OSHA Standards are set out by Occupational Safety and Health Administration (OSHA). OSHA is an agency of the US federal administration that is tasked with the responsibility of setting out these standards for ensuring safety at various kinds of workplaces.
OSHA standards came into existence as a result of the federal government's desire and willingness to ensure a safer workplace for Americans. The OSHA was set up as an agency to study workplaces of all types across the US and set standards to ensure safety at all levels.
The passing into law of the OSHA under the Occupational Safety and Health Act was the culmination of this thinking. OSHA was signed into law by President Richard Nixon in December 1970. The core mission of OSHA, as set out by the Act is to "assure safe and healthful working conditions for working men and women by setting and enforcing standards and by providing training, outreach, education and assistance". (https://www.osha.gov/about.html)
According to this law, OSHA standards apply to almost all descriptions of private sector employers, as well as their workers. OSHA standards also apply a few public sector employers and workers employed in any of the 50 States of the US, as well as certain territories and jurisdictions that fall under federal authority. The District of Columbia, Puerto Rico, the Virgin Islands, American Samoa, Guam, Northern Mariana Islands, Wake Island, Johnston Island, and the Outer Continental Shelf Lands as defined in the Outer Continental Shelf Lands Act are the jurisdictions covered by this law.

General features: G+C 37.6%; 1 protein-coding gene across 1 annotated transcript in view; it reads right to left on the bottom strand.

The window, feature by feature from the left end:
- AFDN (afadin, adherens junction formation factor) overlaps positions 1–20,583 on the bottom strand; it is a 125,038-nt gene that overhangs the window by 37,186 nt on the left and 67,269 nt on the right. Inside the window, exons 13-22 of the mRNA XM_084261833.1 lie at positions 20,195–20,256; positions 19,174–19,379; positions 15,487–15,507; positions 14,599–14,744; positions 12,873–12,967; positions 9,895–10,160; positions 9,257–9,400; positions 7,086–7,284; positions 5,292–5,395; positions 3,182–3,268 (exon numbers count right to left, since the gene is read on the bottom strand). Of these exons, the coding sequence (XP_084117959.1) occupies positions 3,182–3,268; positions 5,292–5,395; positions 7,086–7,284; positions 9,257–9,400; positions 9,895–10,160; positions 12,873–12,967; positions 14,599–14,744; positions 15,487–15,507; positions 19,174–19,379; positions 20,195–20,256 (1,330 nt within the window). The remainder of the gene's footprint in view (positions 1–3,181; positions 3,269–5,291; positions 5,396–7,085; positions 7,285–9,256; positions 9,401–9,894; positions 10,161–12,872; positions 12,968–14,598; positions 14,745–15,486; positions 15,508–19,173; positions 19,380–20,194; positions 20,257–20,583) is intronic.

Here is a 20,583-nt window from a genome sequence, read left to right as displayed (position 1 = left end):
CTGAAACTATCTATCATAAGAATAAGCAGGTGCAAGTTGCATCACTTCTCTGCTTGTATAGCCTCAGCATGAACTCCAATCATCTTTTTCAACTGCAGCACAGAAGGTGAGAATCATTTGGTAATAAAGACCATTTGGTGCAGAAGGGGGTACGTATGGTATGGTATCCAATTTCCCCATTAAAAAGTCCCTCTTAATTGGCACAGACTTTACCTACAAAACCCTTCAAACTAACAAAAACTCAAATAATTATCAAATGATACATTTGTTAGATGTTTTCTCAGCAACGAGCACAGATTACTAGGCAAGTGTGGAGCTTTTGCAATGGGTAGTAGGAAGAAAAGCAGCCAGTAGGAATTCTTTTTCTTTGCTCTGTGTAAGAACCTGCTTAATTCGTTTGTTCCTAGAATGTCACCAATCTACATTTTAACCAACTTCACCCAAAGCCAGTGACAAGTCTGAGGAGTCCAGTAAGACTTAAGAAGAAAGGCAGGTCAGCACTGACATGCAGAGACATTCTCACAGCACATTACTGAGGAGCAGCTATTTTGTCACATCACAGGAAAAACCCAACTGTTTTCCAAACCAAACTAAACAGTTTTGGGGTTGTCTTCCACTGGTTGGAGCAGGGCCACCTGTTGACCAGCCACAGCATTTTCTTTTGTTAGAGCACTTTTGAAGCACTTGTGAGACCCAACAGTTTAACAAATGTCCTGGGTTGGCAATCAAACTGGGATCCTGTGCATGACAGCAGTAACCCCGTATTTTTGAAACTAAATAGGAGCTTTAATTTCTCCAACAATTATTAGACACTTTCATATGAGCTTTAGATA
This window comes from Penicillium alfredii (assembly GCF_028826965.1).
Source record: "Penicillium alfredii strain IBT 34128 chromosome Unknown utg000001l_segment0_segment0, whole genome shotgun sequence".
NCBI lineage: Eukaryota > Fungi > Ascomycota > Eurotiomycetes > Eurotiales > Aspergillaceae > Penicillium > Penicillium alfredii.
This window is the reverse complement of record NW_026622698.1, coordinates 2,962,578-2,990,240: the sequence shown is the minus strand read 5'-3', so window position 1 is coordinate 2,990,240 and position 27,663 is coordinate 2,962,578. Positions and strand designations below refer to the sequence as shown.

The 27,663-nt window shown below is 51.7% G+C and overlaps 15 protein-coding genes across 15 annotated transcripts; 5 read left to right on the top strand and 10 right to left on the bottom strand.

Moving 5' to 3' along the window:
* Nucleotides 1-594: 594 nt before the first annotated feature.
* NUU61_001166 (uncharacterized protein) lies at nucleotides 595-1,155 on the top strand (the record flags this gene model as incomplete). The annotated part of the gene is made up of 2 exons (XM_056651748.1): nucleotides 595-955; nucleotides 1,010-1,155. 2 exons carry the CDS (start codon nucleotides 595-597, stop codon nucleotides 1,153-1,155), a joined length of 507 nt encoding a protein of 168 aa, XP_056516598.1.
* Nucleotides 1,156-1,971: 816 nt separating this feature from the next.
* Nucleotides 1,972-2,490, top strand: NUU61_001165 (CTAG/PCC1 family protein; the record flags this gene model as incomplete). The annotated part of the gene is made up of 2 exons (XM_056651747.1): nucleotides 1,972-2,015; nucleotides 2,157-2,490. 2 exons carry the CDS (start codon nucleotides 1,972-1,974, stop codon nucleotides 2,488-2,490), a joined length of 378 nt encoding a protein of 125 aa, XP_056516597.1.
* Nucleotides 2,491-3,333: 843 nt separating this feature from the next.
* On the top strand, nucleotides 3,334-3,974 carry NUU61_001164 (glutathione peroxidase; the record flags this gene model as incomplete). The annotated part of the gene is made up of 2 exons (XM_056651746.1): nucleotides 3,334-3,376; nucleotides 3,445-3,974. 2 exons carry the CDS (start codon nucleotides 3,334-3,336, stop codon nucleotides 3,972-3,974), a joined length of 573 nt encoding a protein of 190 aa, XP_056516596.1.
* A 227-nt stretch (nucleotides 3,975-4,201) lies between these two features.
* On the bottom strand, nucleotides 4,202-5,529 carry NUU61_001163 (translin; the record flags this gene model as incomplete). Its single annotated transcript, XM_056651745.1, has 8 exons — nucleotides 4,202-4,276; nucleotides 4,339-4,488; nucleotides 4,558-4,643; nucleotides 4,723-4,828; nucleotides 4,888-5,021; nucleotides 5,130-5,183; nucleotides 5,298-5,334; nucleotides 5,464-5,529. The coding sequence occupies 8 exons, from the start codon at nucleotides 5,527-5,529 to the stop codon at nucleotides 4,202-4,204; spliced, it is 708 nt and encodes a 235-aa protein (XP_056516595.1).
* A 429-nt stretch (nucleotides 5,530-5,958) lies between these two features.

Agricultural farm employers immediate family members and self-employed people constitute the categories of employees not covered by OSHA standards. Similarly, a few kinds of workplaces that are governed by other federal safety laws, such as the Department of Energy, the Coast Guard and Mine Safety and Health Administration are exempt from inclusion into OSHA standards.
OSHA standards are implemented in a number of kinds of workplaces. The OSHA standards now apply to nearly every conceivable area of workplace and activity. Yet, the fact that OSHA standards continue to identify new areas to be included under them is proof of the fact that OSHA standards apply universally across workplaces of all sectors and industries. Since 2001, OSHA standards have been expanded to include many new areas, prominent among which are standards on exit routes, fire protection in shipyards, cranes and derricks in construction, and so on.